Time to seal deal

Stephen Catchpole
Stephen Catchpole
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REGENERATION experts are days away from the next stage of their bid to bring a job-boosting deal to Tees Valley.

Tees Valley Unlimited will present the first draft of its City Deal proposal to Government next month. Officials have been invited to meet with the Minister for Cities Greg Clark on November 17.

TVU managing director Stephen Catchpole said this was Tees Valley’s opportunity to “establish the support needed to attract greater investment, create new jobs and encourage local economic growth.”

He added: “Since we were invited to bid for a City Deal at the beginning of the year, we have been working with our local authority and private sector partners to develop a blueprint that we believe will give us greater autonomy in realising our ambitions for the area.”

The deal could see 27,000 jobs protected or created in the area in the next nine years.

Mr Catchpole added: “A Tees Valley City Deal will help create a direct and long term relationship with Government and cement a strong understanding by policy makers as to our objectives and the means needed to achieve them.”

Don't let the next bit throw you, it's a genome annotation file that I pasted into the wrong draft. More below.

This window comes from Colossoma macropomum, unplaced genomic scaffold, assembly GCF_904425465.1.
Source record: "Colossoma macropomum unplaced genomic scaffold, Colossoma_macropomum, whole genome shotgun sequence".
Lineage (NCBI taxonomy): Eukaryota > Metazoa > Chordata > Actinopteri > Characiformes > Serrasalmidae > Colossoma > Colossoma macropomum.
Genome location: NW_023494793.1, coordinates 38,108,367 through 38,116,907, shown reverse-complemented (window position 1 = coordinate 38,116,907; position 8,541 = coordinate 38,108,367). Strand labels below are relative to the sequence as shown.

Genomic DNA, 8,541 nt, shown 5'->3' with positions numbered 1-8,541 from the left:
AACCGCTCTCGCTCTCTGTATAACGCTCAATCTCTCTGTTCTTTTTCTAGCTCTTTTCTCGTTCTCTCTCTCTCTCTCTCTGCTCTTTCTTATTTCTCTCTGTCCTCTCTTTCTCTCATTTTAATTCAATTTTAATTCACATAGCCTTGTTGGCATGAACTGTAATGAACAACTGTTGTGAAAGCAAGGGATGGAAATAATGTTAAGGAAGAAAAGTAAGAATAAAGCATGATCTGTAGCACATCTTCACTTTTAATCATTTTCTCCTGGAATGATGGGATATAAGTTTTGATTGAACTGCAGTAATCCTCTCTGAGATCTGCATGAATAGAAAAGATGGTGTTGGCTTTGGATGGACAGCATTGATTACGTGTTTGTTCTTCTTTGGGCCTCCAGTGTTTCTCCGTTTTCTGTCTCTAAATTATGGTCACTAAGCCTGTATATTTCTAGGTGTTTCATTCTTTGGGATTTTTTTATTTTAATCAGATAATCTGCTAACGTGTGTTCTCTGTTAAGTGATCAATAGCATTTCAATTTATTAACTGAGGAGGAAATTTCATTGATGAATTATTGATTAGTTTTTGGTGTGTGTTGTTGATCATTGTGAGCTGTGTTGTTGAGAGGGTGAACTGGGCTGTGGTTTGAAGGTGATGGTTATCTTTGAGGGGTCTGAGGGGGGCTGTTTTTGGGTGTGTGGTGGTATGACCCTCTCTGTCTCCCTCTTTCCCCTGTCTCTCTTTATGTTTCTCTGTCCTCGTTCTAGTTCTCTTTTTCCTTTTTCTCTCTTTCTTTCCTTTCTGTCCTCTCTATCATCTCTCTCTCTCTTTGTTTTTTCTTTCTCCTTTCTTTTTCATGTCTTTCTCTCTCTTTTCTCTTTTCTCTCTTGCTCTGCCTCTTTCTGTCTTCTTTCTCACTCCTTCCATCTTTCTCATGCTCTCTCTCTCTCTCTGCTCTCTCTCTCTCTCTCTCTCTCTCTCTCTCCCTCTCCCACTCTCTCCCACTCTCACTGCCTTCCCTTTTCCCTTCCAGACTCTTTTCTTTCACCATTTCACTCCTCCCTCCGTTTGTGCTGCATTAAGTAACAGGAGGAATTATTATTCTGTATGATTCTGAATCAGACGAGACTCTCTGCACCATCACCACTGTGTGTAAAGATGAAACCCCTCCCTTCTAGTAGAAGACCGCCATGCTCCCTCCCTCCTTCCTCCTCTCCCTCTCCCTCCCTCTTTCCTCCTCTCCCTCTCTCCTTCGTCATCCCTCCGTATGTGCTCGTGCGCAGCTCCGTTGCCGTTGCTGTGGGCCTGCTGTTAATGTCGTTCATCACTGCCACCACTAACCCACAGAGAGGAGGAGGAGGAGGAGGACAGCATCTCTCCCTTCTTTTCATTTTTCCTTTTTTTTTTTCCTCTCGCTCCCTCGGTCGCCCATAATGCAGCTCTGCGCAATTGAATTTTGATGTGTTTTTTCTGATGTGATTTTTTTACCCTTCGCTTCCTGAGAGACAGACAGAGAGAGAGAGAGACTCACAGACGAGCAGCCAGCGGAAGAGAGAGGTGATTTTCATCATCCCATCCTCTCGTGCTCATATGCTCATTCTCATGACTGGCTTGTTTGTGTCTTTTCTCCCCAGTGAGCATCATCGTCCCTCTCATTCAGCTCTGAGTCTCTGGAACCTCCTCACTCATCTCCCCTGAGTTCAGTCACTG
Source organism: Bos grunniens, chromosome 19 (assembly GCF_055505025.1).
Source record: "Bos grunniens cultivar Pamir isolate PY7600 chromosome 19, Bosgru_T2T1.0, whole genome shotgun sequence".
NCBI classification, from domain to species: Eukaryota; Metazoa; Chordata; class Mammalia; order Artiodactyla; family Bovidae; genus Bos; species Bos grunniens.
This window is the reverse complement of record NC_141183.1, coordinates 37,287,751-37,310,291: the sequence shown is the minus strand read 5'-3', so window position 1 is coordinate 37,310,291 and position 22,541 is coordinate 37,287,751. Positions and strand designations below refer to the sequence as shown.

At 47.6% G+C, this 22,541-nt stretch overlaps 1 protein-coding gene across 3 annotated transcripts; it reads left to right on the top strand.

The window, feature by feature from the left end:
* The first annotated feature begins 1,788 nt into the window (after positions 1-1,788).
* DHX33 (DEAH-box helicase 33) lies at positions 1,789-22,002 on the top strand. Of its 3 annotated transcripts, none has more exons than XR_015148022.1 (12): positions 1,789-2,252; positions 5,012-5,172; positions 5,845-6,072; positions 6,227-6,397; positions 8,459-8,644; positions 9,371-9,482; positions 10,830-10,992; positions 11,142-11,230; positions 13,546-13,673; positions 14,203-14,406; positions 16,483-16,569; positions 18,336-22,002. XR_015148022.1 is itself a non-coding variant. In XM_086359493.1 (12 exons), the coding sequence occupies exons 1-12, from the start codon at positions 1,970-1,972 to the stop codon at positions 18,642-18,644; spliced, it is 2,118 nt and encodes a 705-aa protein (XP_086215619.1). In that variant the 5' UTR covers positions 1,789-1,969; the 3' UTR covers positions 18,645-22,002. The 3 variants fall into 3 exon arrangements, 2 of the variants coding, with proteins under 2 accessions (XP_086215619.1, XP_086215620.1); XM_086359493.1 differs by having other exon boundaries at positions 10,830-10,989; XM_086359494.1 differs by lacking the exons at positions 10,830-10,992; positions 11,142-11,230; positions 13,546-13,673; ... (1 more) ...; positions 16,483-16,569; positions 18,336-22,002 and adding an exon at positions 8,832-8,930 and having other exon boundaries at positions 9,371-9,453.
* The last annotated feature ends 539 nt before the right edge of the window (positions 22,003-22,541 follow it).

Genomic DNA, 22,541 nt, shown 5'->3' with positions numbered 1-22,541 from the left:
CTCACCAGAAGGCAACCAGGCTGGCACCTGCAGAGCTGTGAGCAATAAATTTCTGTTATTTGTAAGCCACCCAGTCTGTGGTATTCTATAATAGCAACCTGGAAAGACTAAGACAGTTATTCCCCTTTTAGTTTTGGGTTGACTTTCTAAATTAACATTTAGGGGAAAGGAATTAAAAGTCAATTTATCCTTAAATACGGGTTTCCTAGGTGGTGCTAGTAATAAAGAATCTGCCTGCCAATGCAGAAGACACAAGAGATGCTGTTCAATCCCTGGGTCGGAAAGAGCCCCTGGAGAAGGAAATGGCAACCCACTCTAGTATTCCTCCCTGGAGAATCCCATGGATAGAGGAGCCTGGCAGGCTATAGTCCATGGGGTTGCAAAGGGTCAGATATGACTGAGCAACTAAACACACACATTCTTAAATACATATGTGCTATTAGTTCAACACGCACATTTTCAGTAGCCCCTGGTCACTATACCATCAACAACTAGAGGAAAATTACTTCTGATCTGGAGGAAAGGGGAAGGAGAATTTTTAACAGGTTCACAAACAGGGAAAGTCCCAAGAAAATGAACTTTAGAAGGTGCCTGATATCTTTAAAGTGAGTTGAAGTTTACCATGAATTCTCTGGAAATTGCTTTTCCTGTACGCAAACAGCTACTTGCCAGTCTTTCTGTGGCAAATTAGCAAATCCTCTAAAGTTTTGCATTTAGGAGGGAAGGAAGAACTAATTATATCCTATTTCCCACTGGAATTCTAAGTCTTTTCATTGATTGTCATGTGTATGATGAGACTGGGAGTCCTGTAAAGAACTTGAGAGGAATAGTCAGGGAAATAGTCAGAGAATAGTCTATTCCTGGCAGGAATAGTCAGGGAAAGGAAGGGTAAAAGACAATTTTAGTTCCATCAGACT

The proposal asks for Government assistance in certainty on planning and financial incentives for companies looking to invest in the area.

It also asks for greater flexibility in the allocation of funds to support learners and the unemployed.

Mr Catchpole said he hoped the innovative plans would prove to be attractive to the Government.

He said the performance of TVU itself reflected the excellent relationships between the area’s local authorities and the public and private sector working together.

“We would look to ensure that any City Deal with Government built upon those existing strengths and opportunities,” said Mr Catchpole.

“We believe a successful City Deal will give Tees Valley a strong standing both now and in the long-term and that it will not only benefit us locally, but also the country nationally as we enhance our ability to compete more effectively on a global level.”

The deal could mean the Tees valley becoming a prime location for carbon capture with “super sectors” for firms in petrochemicals, advanced manufacturing, and new renewable energy.